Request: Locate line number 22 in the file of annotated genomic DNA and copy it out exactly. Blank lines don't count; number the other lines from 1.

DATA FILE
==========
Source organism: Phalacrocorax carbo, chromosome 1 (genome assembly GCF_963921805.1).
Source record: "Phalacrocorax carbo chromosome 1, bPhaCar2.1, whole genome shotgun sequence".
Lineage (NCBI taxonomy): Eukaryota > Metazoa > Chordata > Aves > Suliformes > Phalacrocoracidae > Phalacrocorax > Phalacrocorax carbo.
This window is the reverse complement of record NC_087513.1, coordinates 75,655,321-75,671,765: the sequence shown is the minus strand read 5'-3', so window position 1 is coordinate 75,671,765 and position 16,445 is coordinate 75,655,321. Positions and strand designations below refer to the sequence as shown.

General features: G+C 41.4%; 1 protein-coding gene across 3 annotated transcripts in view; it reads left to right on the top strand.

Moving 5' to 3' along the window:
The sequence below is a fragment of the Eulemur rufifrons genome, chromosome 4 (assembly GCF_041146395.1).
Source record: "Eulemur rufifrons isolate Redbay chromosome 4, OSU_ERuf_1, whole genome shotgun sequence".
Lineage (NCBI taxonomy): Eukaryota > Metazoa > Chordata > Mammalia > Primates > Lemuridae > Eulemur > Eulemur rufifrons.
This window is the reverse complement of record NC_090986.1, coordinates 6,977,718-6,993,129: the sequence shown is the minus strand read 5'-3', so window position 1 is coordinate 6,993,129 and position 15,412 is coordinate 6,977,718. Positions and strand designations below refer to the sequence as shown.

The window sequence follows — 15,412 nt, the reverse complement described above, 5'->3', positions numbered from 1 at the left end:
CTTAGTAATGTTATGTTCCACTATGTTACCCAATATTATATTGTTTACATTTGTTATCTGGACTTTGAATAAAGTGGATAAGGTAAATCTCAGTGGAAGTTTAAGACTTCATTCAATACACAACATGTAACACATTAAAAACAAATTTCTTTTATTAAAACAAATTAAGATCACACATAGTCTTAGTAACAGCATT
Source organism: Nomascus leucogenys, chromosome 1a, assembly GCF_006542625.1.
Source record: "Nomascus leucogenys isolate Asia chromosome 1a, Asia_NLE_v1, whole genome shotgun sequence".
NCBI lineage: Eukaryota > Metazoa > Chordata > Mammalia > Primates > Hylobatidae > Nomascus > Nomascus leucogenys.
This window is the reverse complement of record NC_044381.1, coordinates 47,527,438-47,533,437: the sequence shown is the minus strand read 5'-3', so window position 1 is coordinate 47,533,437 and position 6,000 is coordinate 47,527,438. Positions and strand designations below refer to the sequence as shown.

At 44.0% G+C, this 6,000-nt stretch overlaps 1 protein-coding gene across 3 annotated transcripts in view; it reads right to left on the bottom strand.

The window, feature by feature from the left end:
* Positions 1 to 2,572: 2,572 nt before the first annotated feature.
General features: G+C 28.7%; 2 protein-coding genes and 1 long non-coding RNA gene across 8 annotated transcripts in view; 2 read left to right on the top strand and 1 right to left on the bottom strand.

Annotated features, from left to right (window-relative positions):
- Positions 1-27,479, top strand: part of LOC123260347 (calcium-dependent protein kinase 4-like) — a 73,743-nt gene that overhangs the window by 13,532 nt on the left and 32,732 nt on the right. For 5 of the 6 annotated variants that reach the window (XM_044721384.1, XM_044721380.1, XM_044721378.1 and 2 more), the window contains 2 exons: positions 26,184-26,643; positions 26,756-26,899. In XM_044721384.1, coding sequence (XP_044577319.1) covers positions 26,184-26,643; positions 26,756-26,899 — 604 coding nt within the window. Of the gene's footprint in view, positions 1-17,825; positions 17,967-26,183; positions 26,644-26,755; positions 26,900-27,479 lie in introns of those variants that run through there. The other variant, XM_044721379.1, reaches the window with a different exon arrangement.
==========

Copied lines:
- Positions 1-27,479, top strand: part of LOC123260347 (calcium-dependent protein kinase 4-like) — a 73,743-nt gene that overhangs the window by 13,532 nt on the left and 32,732 nt on the right. For 5 of the 6 annotated variants that reach the window (XM_044721384.1, XM_044721380.1, XM_044721378.1 and 2 more), the window contains 2 exons: positions 26,184-26,643; positions 26,756-26,899. In XM_044721384.1, coding sequence (XP_044577319.1) covers positions 26,184-26,643; positions 26,756-26,899 — 604 coding nt within the window. Of the gene's footprint in view, positions 1-17,825; positions 17,967-26,183; positions 26,644-26,755; positions 26,900-27,479 lie in introns of those variants that run through there. The other variant, XM_044721379.1, reaches the window with a different exon arrangement.